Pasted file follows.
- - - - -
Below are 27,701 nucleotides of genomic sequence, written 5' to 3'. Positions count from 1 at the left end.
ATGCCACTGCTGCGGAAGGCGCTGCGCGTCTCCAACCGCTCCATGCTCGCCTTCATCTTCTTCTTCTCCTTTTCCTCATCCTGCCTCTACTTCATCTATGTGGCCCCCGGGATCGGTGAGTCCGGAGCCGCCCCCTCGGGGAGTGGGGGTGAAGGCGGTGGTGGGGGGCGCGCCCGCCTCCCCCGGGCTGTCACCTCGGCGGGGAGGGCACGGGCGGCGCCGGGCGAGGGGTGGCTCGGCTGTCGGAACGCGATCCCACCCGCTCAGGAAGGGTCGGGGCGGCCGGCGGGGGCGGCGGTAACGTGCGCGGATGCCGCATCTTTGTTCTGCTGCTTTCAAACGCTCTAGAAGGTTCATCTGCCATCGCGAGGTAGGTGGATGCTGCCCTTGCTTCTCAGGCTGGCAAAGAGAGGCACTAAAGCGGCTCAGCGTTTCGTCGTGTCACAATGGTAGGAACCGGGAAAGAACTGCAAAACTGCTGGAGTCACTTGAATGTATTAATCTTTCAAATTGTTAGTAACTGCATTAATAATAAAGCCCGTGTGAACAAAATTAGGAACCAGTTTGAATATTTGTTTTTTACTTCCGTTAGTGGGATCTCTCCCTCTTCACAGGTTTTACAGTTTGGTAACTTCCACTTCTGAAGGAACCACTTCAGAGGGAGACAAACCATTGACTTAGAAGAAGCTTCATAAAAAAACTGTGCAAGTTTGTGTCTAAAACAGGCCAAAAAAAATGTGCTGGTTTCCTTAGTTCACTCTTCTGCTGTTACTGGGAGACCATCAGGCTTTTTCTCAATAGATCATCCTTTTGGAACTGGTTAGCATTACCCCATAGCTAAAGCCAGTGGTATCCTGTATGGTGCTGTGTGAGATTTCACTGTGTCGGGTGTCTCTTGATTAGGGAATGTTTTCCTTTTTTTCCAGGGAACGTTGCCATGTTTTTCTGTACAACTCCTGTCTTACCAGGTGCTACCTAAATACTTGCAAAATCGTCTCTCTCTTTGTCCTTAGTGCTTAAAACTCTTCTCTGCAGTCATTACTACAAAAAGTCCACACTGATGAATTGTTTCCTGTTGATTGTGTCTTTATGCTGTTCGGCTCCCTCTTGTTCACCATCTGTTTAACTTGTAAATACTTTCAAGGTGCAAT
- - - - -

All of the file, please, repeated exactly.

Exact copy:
Below are 27,701 nucleotides of genomic sequence, written 5' to 3'. Positions count from 1 at the left end.
ATGCCACTGCTGCGGAAGGCGCTGCGCGTCTCCAACCGCTCCATGCTCGCCTTCATCTTCTTCTTCTCCTTTTCCTCATCCTGCCTCTACTTCATCTATGTGGCCCCCGGGATCGGTGAGTCCGGAGCCGCCCCCTCGGGGAGTGGGGGTGAAGGCGGTGGTGGGGGGCGCGCCCGCCTCCCCCGGGCTGTCACCTCGGCGGGGAGGGCACGGGCGGCGCCGGGCGAGGGGTGGCTCGGCTGTCGGAACGCGATCCCACCCGCTCAGGAAGGGTCGGGGCGGCCGGCGGGGGCGGCGGTAACGTGCGCGGATGCCGCATCTTTGTTCTGCTGCTTTCAAACGCTCTAGAAGGTTCATCTGCCATCGCGAGGTAGGTGGATGCTGCCCTTGCTTCTCAGGCTGGCAAAGAGAGGCACTAAAGCGGCTCAGCGTTTCGTCGTGTCACAATGGTAGGAACCGGGAAAGAACTGCAAAACTGCTGGAGTCACTTGAATGTATTAATCTTTCAAATTGTTAGTAACTGCATTAATAATAAAGCCCGTGTGAACAAAATTAGGAACCAGTTTGAATATTTGTTTTTTACTTCCGTTAGTGGGATCTCTCCCTCTTCACAGGTTTTACAGTTTGGTAACTTCCACTTCTGAAGGAACCACTTCAGAGGGAGACAAACCATTGACTTAGAAGAAGCTTCATAAAAAAACTGTGCAAGTTTGTGTCTAAAACAGGCCAAAAAAAATGTGCTGGTTTCCTTAGTTCACTCTTCTGCTGTTACTGGGAGACCATCAGGCTTTTTCTCAATAGATCATCCTTTTGGAACTGGTTAGCATTACCCCATAGCTAAAGCCAGTGGTATCCTGTATGGTGCTGTGTGAGATTTCACTGTGTCGGGTGTCTCTTGATTAGGGAATGTTTTCCTTTTTTTCCAGGGAACGTTGCCATGTTTTTCTGTACAACTCCTGTCTTACCAGGTGCTACCTAAATACTTGCAAAATCGTCTCTCTCTTTGTCCTTAGTGCTTAAAACTCTTCTCTGCAGTCATTACTACAAAAAGTCCACACTGATGAATTGTTTCCTGTTGATTGTGTCTTTATGCTGTTCGGCTCCCTCTTGTTCACCATCTGTTTAACTTGTAAATACTTTCAAGGTGCAAT